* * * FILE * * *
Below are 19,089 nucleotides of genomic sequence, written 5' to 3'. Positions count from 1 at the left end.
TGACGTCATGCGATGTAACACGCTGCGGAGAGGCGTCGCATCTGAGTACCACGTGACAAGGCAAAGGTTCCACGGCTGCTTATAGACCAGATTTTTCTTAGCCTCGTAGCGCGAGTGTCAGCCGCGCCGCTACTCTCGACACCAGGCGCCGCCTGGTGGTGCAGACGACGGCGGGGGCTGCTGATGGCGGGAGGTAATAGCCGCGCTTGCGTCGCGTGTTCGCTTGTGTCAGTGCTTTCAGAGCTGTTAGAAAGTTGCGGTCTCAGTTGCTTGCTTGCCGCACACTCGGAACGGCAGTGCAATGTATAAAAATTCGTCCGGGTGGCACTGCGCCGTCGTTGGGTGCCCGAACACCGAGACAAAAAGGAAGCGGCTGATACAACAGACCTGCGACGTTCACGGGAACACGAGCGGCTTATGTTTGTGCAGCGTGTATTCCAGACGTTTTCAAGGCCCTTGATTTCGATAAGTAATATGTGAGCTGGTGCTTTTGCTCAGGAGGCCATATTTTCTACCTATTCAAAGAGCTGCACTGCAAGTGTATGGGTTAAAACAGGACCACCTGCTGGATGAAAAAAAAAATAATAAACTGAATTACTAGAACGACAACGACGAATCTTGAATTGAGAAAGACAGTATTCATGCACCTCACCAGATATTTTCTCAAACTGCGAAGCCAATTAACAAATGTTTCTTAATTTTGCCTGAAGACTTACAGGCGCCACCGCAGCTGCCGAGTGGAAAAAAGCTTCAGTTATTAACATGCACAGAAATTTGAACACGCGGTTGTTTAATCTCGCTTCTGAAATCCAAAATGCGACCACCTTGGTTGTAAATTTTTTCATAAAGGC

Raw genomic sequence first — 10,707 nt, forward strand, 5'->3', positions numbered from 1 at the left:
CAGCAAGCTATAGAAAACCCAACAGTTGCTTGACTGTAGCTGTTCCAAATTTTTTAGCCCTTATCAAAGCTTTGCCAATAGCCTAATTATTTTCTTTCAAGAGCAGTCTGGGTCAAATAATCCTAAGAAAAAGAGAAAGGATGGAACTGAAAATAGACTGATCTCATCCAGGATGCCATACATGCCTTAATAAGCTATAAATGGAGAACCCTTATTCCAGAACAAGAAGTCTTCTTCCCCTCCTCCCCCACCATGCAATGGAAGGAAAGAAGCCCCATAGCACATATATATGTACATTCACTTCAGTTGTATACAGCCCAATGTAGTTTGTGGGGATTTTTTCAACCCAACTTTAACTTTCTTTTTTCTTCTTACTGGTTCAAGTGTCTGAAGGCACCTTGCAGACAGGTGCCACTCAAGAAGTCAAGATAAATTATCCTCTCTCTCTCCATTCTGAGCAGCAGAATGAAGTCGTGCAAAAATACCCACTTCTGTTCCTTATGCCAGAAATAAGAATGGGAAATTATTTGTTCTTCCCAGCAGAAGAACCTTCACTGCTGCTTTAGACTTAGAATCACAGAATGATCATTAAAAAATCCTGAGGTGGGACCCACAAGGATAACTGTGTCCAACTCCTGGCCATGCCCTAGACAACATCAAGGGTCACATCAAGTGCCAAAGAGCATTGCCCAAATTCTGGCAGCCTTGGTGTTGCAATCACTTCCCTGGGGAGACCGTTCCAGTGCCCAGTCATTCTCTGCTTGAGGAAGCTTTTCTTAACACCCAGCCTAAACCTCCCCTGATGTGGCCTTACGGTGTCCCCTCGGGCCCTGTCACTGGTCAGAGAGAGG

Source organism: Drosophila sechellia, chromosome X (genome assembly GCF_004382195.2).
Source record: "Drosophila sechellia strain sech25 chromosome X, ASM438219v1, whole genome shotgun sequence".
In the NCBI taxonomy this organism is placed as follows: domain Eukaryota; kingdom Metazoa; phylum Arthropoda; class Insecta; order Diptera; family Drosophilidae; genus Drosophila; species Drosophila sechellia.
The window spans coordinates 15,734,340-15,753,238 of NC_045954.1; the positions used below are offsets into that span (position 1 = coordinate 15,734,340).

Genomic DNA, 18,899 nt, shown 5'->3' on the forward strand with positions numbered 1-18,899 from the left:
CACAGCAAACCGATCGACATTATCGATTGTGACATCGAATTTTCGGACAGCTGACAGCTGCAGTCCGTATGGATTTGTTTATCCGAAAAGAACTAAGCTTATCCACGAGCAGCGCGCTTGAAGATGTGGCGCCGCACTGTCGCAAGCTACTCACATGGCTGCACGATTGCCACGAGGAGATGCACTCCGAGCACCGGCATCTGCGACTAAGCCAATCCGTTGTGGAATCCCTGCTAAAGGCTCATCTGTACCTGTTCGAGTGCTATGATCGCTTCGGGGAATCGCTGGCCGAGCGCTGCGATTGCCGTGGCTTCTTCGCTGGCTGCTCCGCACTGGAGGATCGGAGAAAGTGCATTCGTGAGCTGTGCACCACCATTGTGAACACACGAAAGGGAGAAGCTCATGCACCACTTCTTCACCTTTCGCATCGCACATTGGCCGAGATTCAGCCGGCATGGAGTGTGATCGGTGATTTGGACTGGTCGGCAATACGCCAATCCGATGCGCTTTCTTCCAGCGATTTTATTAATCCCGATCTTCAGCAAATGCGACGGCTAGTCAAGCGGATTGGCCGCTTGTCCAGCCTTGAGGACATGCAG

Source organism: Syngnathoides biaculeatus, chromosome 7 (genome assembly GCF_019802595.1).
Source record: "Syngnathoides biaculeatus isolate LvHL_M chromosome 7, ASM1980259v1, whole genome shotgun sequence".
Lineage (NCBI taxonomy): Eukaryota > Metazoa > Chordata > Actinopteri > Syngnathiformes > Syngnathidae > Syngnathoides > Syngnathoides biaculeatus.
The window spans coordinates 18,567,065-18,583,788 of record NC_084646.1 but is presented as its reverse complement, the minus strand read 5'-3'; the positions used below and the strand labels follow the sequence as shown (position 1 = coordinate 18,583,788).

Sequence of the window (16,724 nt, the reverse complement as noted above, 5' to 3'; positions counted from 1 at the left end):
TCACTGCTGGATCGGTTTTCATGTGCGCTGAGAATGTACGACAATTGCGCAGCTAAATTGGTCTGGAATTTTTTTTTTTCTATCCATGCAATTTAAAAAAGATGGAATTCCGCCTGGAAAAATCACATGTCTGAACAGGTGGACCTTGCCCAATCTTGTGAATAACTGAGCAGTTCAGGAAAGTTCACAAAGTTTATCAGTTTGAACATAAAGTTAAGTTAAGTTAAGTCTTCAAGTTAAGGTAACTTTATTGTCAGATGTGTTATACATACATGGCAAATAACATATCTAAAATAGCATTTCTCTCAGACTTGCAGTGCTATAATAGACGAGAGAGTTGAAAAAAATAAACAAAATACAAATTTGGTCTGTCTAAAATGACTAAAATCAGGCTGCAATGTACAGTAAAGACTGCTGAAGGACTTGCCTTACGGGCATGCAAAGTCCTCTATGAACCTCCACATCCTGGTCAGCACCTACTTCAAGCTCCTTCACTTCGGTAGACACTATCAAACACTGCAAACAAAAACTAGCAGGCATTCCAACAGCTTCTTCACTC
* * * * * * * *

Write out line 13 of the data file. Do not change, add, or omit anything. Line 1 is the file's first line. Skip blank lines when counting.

Lineage (NCBI taxonomy): Eukaryota > Metazoa > Chordata > Actinopteri > Syngnathiformes > Syngnathidae > Syngnathoides > Syngnathoides biaculeatus.